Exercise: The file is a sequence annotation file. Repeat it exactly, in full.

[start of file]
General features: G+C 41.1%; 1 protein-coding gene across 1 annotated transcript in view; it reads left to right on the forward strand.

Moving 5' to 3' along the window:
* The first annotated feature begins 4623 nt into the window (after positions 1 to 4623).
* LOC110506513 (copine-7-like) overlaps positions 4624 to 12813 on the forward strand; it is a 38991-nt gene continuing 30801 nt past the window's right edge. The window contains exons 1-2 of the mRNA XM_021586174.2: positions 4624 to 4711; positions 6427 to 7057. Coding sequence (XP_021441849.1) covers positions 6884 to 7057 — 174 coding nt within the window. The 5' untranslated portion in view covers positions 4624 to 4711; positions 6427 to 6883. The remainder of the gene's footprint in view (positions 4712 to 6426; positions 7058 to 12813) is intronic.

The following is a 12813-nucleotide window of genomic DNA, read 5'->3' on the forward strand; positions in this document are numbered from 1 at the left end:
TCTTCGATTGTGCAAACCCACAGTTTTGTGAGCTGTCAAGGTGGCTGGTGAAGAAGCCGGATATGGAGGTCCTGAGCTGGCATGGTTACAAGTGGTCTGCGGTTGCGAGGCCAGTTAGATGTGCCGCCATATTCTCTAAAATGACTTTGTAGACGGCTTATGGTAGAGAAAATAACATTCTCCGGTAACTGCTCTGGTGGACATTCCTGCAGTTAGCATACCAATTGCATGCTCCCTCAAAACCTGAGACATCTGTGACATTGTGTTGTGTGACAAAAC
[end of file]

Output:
General features: G+C 41.1%; 1 protein-coding gene across 1 annotated transcript in view; it reads left to right on the forward strand.

Moving 5' to 3' along the window:
* The first annotated feature begins 4623 nt into the window (after positions 1 to 4623).
* LOC110506513 (copine-7-like) overlaps positions 4624 to 12813 on the forward strand; it is a 38991-nt gene continuing 30801 nt past the window's right edge. The window contains exons 1-2 of the mRNA XM_021586174.2: positions 4624 to 4711; positions 6427 to 7057. Coding sequence (XP_021441849.1) covers positions 6884 to 7057 — 174 coding nt within the window. The 5' untranslated portion in view covers positions 4624 to 4711; positions 6427 to 6883. The remainder of the gene's footprint in view (positions 4712 to 6426; positions 7058 to 12813) is intronic.

The following is a 12813-nucleotide window of genomic DNA, read 5'->3' on the forward strand; positions in this document are numbered from 1 at the left end:
TCTTCGATTGTGCAAACCCACAGTTTTGTGAGCTGTCAAGGTGGCTGGTGAAGAAGCCGGATATGGAGGTCCTGAGCTGGCATGGTTACAAGTGGTCTGCGGTTGCGAGGCCAGTTAGATGTGCCGCCATATTCTCTAAAATGACTTTGTAGACGGCTTATGGTAGAGAAAATAACATTCTCCGGTAACTGCTCTGGTGGACATTCCTGCAGTTAGCATACCAATTGCATGCTCCCTCAAAACCTGAGACATCTGTGACATTGTGTTGTGTGACAAAAC